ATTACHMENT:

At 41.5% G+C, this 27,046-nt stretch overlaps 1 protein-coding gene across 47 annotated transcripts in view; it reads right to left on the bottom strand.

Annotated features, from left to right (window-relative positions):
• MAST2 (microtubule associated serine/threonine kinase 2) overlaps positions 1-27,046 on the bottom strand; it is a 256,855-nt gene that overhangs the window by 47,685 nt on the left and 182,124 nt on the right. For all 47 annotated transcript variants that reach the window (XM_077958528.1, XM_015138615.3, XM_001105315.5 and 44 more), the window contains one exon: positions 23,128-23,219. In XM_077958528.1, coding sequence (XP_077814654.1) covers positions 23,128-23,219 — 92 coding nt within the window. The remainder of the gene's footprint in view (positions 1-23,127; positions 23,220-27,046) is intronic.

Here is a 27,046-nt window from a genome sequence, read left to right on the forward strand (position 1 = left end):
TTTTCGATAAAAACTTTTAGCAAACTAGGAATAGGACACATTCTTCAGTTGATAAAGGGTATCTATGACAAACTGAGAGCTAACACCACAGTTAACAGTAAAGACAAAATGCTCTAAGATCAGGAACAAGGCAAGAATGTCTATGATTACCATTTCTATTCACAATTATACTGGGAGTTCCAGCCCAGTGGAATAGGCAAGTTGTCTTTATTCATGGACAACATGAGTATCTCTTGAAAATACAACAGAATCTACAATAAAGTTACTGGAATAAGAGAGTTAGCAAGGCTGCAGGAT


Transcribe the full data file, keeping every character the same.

At 41.5% G+C, this 27,046-nt stretch overlaps 1 protein-coding gene across 47 annotated transcripts in view; it reads right to left on the bottom strand.

Annotated features, from left to right (window-relative positions):
• MAST2 (microtubule associated serine/threonine kinase 2) overlaps positions 1-27,046 on the bottom strand; it is a 256,855-nt gene that overhangs the window by 47,685 nt on the left and 182,124 nt on the right. For all 47 annotated transcript variants that reach the window (XM_077958528.1, XM_015138615.3, XM_001105315.5 and 44 more), the window contains one exon: positions 23,128-23,219. In XM_077958528.1, coding sequence (XP_077814654.1) covers positions 23,128-23,219 — 92 coding nt within the window. The remainder of the gene's footprint in view (positions 1-23,127; positions 23,220-27,046) is intronic.

Here is a 27,046-nt window from a genome sequence, read left to right on the forward strand (position 1 = left end):
TTTTCGATAAAAACTTTTAGCAAACTAGGAATAGGACACATTCTTCAGTTGATAAAGGGTATCTATGACAAACTGAGAGCTAACACCACAGTTAACAGTAAAGACAAAATGCTCTAAGATCAGGAACAAGGCAAGAATGTCTATGATTACCATTTCTATTCACAATTATACTGGGAGTTCCAGCCCAGTGGAATAGGCAAGTTGTCTTTATTCATGGACAACATGAGTATCTCTTGAAAATACAACAGAATCTACAATAAAGTTACTGGAATAAGAGAGTTAGCAAGGCTGCAGGAT